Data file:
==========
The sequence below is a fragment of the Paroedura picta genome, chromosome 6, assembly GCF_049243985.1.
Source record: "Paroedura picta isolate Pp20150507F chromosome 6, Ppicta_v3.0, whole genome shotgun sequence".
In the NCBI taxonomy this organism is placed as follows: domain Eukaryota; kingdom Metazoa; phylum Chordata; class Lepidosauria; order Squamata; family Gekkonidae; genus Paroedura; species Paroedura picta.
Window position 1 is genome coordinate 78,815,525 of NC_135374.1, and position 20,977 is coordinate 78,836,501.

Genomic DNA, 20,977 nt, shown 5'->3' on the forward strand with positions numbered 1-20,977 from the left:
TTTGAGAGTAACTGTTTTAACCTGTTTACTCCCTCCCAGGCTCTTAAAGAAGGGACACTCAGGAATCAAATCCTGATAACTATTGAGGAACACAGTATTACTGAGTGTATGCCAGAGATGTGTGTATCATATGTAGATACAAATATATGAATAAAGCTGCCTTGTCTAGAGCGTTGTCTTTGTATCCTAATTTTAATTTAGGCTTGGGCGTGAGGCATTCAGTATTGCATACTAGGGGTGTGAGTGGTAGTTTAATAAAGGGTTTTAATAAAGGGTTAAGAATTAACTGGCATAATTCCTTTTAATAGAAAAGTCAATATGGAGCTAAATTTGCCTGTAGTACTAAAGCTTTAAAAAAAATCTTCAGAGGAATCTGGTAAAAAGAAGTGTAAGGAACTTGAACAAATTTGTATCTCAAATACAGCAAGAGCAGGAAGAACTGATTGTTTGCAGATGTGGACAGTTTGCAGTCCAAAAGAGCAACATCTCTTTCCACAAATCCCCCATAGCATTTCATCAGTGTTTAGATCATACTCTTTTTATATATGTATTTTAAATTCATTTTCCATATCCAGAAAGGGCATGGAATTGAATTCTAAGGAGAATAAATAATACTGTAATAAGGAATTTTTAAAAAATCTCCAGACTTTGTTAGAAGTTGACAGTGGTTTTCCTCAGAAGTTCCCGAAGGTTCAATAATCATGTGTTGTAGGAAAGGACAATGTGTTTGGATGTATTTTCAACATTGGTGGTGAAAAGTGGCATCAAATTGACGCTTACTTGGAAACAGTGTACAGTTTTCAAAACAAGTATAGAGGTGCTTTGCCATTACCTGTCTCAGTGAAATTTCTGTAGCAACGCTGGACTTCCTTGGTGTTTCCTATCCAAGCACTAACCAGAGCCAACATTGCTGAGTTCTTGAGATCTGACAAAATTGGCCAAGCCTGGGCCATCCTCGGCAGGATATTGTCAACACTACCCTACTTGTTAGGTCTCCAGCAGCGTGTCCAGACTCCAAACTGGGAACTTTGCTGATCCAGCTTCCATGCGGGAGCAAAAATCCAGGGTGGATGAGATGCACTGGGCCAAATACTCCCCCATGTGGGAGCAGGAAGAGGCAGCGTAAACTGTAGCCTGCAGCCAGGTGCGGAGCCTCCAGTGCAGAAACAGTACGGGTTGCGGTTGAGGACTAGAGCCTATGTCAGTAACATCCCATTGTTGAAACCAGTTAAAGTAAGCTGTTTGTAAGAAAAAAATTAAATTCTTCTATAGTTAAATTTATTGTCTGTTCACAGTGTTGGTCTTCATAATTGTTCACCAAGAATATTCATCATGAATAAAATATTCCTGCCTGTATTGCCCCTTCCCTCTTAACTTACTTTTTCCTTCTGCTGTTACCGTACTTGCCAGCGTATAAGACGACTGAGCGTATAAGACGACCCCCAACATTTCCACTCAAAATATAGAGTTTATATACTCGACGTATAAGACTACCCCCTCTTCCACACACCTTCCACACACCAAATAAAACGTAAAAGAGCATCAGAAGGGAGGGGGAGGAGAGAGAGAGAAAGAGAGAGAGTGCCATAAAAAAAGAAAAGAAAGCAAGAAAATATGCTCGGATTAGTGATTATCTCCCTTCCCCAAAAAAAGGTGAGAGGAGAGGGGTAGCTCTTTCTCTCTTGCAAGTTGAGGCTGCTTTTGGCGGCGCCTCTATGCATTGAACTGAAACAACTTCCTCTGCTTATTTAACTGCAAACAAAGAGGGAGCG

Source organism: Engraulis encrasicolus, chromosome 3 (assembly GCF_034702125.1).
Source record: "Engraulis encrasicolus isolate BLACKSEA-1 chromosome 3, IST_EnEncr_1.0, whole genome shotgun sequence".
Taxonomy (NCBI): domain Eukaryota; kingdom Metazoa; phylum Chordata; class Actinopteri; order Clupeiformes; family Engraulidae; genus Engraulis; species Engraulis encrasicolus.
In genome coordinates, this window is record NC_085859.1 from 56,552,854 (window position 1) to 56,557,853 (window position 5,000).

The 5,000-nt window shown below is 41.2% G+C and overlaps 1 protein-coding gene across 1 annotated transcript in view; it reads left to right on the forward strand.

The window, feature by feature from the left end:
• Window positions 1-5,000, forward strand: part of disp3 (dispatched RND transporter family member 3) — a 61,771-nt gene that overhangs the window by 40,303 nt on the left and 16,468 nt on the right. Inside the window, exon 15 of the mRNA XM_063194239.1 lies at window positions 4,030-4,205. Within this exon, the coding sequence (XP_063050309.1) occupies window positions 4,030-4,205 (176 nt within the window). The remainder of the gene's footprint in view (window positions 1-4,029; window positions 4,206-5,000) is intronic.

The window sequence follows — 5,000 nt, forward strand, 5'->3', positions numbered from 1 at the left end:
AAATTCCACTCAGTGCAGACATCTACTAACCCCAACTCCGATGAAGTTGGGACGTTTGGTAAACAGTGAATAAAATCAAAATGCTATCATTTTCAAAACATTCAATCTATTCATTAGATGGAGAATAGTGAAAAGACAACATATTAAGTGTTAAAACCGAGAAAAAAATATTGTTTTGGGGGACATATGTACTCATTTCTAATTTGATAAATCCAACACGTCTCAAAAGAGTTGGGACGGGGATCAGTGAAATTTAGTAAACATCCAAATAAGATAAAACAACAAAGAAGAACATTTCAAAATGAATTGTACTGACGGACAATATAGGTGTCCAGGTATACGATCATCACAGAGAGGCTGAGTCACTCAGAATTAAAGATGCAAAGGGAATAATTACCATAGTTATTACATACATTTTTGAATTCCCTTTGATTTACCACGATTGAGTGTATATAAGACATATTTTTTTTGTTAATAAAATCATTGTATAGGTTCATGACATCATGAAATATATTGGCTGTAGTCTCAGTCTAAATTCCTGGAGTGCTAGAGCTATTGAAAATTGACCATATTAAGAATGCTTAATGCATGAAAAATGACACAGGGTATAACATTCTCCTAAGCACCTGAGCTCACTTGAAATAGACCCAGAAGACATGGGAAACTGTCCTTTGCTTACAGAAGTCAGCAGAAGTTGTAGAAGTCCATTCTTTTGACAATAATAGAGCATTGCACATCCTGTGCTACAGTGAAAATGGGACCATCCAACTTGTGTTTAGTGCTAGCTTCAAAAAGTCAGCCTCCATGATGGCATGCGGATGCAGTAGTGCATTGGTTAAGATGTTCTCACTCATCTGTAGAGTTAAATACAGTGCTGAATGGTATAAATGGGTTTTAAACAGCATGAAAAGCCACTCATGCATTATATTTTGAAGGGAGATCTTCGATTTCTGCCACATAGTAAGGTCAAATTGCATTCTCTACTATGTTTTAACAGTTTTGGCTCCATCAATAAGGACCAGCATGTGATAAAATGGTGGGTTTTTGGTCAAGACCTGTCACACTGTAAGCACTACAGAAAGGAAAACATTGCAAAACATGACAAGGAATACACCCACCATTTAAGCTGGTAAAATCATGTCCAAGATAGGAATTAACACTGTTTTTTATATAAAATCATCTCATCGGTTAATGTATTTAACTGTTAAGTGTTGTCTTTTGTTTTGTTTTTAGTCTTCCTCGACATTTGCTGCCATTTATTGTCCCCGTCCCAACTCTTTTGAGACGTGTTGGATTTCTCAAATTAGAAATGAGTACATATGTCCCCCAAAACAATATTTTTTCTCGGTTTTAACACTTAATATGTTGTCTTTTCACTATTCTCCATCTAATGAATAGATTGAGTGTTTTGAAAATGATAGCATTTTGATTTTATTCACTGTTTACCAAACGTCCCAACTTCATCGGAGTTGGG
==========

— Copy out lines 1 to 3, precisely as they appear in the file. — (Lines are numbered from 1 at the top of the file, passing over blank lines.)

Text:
The sequence below is a fragment of the Paroedura picta genome, chromosome 6, assembly GCF_049243985.1.
Source record: "Paroedura picta isolate Pp20150507F chromosome 6, Ppicta_v3.0, whole genome shotgun sequence".
In the NCBI taxonomy this organism is placed as follows: domain Eukaryota; kingdom Metazoa; phylum Chordata; class Lepidosauria; order Squamata; family Gekkonidae; genus Paroedura; species Paroedura picta.